Music of the Philippines

Topics: Music, Musical form, Musical instrument Pages: 9 (3159 words) Published: August 1, 2012
Group 1, 4M Anupol, Cayabyab, Chua, Luarca, Shimamoto, Torio, Yumol

Music, 3rd Term

I. YEAR AND HISTORICAL BACKGROUND Philippine Music is divided into four eras or traditions, namely Ethnic, Spanish Colonial, American Colonial and Contemporary traditions. Majority of Philippine Music really revolves around cultural influence from the West, due primarily to the Spanish and American rule for over 3 centuries. Oriental (ethnic) musical backgrounds are still alive, but mainly thrive in highland and lowland barrios where there is little Western influence. II. THE ERAS ETHNIC TRADITION (9th to early 16th century) Philippine ethnic musical traditions are diverse in nature, although there are many common instruments and life-cycle functions. They differ and vary mainly in form and structure, performance media, style, aesthetics, and theoretical properties (temperaments, scales, modes, and terminologies). The diversity of ethnic musical traditions arises from several significant historical accidents. The Philippines had proto-Malays as the first inhabitants, followed by settlers from mainland and insular Southeast Asia. In essence, the separate regional settlements in the country were a result of this wave of migration. Chinese, Malay, Indonesian and Arab merchants started dynamic trading with the people of Ma-i (now Mindoro). With the trading, the merchants not only traded goods but also religious and social ideas. Indian culture was very much evident and had a strong imprint in the culture then. Islam was introduced in the 14th century in the island of Sulu. Various communities adopted this new religion, which very much influenced their culture and music. Indigenous music can be instrumental or vocal. This musical tradition may mark rites of passage and life-cycle events for the early Filipinos. Also, in celebrations, instrumental playing is common. Playing the instrument solo is done for courting or entertaining one’s self. Islamic music tradition, which is part of ethnic tradition, is largely based on the practices of the pre-Islamic cultures of the southern part of the Philippines.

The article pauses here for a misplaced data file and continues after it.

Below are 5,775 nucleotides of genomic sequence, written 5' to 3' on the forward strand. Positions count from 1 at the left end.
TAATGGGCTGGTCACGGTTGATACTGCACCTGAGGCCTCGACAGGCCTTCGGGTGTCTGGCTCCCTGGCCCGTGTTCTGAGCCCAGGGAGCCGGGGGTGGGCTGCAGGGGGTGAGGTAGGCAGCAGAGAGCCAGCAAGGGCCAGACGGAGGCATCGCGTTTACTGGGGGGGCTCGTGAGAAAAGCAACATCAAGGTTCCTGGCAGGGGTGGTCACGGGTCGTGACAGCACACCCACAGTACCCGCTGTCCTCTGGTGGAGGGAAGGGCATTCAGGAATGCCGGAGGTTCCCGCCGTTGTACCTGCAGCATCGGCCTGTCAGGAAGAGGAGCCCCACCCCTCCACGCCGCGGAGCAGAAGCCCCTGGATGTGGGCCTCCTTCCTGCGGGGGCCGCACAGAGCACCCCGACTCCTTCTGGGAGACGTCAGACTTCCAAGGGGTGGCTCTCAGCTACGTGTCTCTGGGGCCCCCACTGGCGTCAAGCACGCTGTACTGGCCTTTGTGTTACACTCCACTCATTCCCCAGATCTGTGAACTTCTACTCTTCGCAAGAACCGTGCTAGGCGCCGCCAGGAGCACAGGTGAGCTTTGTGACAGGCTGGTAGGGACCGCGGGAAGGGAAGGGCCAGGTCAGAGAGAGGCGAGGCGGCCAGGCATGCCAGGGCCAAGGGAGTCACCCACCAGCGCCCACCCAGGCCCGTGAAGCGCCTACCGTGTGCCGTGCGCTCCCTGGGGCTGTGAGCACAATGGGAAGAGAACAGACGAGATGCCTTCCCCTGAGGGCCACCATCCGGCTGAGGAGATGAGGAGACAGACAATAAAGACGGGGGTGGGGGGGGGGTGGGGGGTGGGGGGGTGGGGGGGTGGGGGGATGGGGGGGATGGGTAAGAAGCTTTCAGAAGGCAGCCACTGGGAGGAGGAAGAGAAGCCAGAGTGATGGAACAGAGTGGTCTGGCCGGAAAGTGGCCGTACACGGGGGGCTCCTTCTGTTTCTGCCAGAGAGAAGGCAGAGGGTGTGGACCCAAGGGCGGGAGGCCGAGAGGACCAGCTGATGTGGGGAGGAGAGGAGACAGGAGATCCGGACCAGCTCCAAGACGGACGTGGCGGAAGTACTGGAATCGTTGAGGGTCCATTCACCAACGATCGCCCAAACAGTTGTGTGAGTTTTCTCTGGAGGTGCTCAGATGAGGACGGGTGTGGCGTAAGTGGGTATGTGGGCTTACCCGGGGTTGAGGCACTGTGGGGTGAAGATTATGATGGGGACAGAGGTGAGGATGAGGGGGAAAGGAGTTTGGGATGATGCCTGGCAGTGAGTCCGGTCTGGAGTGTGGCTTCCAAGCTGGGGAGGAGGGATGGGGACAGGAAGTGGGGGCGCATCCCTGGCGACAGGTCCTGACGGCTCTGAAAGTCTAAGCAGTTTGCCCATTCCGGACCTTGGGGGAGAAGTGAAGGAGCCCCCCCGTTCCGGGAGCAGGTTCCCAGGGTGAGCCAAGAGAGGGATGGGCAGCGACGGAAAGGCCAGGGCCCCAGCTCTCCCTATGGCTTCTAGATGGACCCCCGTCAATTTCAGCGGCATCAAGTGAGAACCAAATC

Musical Characteristics: Ethnic music in the Philippines was started by different groups before. The indulgent of Philippine ethnic music is premised on an admiration of native instruments which are used in the various ritual and worldly activities of these peoples and which are generally grouped into the aerophones or wind instruments; chordophones or stringed instruments; idiophones or percussion instruments struck with a hammer, or against each other, or against another object like the hand; and membranophones or percussion instruments using animal skins or membranes. Nevertheless, the ethnic music was not only made by playing instruments. Different pieces were also made by using the voices of the people. In addition of the instrumental music that was made by the groups before, vocal music was also established. Like the instruments, vocal music expresses and transmits in a concrete and vivid manner a great variety of the thoughts, beliefs, society, lifestyles, character and way of life of the native peoples. Singing is really a big component of life among the people before. People before sang in solo or in groups according to the composition of the song and the may sing with accompaniment or without; with or without the benefit of word. In singing also, there are certain patterns that the people before followed. One of which is the improvisation in singing the music. The better quality of music that the singer/s blows out, the greater ability in music they have exemplified. Another, there is generally a low and limited range of notes (more or less an octave) and given this range there is a great number of uncertain pitches. In summary, Ethnic music was focused to their rituals and lifestyles. Music was made even in a very little knowledge of the theory of music. Musical Form: Three main forms were exemplified by the...
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